New liquid vehicle technology (LVT) developed by Clariant Masterbatches appears to eliminate many of the problems that have prevented wider use of liquid color and additive concentrates in extrusion blow molding of polyolefins (high- and low-density polyethylene and polypropylene). Initial testing in monolayer containers shows that these highly compatible systems allow for higher pigment loadings and lower usage rates, while practically eliminating past challenges related to screw slippage. Improved resin compatibility results in stronger weld lines in the finished container as evidenced by scores in standard burst and compression-loading tests.
“Extrusion blow molders and brand owners in the personal care and household products markets often find liquid masterbatches to be an attractive alternative to solid concentrates,” says Raymond Sloan, Head of Liquid Color, Clariant Masterbatches North America. “However, until now, use of liquid color has been limited in blow molding of polyolefin resins because many liquid based carrier systems (including mineral oil) would not incorporate well with the resins. It was pigment friendly, but not resin friendly.” The new Clariant masterbatches use a liquid vehicle system that incorporates suspension aids and binders have been incorporated into the new LVT masterbatches to allow for higher pigment loadings and (in most cases) lower usage rates. Additional components enhance flow and make for dramatically faster color changes. These and other advances allow Clariant to offer significant functional advantages in important applications and markets. Benefits include:
Improved weld-line strength. Previous carriers had a tendency to rapidly bloom to the surface of extrusion blow molded containers, interfering with seam re-welding. In contrast, the new Clariant liquid products appear to actually assist in the formation of a strong seam. Finished products have easily passed industry standard top-load and drop tests.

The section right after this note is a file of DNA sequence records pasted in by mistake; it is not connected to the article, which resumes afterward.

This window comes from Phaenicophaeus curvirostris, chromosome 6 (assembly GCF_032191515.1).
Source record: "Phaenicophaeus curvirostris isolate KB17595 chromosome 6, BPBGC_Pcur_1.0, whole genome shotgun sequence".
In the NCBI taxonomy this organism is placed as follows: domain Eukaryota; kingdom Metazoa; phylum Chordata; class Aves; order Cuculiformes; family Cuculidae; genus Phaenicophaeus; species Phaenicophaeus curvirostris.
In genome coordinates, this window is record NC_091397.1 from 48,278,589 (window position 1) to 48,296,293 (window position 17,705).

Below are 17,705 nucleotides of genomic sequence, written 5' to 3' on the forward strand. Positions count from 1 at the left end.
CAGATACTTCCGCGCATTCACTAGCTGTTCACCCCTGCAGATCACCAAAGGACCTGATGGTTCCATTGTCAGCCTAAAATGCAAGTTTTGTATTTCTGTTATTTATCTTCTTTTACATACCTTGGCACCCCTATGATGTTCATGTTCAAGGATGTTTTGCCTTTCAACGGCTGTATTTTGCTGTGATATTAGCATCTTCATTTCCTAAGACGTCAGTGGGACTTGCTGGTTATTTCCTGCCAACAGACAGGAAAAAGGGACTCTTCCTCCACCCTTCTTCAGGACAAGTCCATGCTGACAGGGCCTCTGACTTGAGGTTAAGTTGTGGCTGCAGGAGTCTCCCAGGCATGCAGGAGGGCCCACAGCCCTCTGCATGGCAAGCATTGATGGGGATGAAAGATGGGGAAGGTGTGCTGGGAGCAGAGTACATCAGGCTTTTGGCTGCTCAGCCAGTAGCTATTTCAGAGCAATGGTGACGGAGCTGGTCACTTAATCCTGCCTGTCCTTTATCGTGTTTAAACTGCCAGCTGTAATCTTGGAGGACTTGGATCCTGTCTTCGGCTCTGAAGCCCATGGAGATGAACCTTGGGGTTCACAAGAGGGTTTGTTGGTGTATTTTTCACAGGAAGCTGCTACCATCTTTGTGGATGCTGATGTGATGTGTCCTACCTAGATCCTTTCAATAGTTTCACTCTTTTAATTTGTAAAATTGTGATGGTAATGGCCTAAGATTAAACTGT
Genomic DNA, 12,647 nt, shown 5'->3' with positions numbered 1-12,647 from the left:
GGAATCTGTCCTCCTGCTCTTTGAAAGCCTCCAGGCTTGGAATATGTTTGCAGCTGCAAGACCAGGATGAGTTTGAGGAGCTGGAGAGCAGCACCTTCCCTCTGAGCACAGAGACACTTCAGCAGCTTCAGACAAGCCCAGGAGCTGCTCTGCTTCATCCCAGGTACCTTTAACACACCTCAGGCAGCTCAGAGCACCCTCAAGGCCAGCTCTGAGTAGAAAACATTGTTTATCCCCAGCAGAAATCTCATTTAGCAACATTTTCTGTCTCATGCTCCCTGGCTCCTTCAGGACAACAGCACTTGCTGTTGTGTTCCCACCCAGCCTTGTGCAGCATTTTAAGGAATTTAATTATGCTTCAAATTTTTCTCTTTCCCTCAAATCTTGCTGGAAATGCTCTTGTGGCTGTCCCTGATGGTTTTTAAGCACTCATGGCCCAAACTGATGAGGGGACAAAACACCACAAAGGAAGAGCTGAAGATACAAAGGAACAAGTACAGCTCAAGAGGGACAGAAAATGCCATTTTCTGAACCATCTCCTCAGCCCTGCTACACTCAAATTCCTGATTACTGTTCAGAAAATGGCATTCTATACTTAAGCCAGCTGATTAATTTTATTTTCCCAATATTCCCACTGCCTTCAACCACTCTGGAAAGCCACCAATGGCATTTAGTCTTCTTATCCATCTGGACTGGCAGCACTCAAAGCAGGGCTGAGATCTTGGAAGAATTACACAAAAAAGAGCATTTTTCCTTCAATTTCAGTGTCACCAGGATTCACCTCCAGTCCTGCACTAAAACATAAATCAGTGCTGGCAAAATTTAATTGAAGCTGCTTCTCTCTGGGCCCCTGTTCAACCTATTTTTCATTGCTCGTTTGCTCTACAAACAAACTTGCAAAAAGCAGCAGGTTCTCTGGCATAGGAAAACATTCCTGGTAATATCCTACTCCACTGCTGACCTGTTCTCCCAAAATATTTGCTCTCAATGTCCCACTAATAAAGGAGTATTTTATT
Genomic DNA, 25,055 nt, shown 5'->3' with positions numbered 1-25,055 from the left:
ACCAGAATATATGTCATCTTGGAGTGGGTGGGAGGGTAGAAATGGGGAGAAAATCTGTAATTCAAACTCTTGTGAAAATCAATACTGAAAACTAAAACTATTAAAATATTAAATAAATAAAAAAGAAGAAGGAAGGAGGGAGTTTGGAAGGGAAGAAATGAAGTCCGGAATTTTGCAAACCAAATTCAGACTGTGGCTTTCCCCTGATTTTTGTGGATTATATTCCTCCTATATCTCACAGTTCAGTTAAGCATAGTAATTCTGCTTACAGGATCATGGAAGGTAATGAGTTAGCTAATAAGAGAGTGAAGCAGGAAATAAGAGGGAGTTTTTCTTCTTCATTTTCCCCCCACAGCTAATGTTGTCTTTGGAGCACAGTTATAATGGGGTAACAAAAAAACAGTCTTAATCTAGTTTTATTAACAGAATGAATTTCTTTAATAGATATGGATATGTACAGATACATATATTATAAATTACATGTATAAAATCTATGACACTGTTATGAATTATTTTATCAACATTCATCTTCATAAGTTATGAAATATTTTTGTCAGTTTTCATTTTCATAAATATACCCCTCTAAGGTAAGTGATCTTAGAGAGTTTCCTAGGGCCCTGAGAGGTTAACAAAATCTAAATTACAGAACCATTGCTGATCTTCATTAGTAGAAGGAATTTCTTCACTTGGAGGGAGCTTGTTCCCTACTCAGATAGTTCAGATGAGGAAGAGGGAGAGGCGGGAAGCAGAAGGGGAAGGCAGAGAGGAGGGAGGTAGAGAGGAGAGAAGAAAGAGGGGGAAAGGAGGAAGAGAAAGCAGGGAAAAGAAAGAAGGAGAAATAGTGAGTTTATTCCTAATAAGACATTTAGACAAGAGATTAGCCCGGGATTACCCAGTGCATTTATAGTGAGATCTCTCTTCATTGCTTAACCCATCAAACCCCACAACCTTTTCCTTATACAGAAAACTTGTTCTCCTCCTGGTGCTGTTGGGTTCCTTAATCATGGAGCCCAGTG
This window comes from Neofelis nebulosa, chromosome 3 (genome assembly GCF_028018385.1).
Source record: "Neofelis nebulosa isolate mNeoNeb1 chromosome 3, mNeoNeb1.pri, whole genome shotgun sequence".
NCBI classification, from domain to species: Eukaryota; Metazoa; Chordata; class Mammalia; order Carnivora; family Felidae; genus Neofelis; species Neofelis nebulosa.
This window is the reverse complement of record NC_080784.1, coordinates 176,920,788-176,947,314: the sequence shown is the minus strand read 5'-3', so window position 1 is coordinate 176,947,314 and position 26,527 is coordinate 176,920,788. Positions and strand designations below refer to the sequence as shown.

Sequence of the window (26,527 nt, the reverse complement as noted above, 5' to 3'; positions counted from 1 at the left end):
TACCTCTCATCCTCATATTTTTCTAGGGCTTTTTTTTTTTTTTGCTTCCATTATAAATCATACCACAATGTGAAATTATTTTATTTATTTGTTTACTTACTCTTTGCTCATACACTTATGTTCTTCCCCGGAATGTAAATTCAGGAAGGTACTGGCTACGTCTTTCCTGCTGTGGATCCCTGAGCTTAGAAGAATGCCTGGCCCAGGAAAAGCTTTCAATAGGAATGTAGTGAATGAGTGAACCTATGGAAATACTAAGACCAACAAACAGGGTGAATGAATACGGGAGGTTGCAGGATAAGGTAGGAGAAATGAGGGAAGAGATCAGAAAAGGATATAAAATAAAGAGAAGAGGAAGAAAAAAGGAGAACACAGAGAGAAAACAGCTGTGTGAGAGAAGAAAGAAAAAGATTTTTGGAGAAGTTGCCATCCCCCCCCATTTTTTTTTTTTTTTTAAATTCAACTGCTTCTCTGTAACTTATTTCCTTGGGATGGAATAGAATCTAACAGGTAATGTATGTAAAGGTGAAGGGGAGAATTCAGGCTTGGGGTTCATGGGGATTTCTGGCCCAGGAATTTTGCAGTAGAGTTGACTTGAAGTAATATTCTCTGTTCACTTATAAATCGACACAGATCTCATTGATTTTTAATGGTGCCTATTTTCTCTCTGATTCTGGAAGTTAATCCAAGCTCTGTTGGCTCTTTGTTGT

Better processing characteristics. The new Clariant liquid colors have a positive effect on material flow in the extruder. Reduced screw slippage leads to improved mixing and more complete dispersion and less streaking. It also results in processing temperatures as much as 17°C (30°F) lower and, therefore, less cooling is required.
Faster Color Changes. Greater Productivity. The Clariant LVT products tend not to adhere to metal surfaces and, in fact, can act as a cleansing agent, removing deposits left behind by other colorants. Color changes that might typically take several hours with solid pellet colorants can now be completed in just minutes with the new liquid colors from Clariant. This means processors spend much less time producing scrap for regrind and more time producing actual saleable containers.
“So far,” Sloan says, “testing has been completed in several types of monolayer containers and we are confident that similar results can be achieved in multilayer applications involving both opaque color and pearlescent effects. Although liquids have had only limited acceptance in these markets, we fully expect our new technology, along with Clariant’s industry leading technical service and global reach will allow us to discover new opportunities in the extrusion blow molding market. Clariant is actively seeking processor partners to help us test and prove LVT benefits in specific applications.”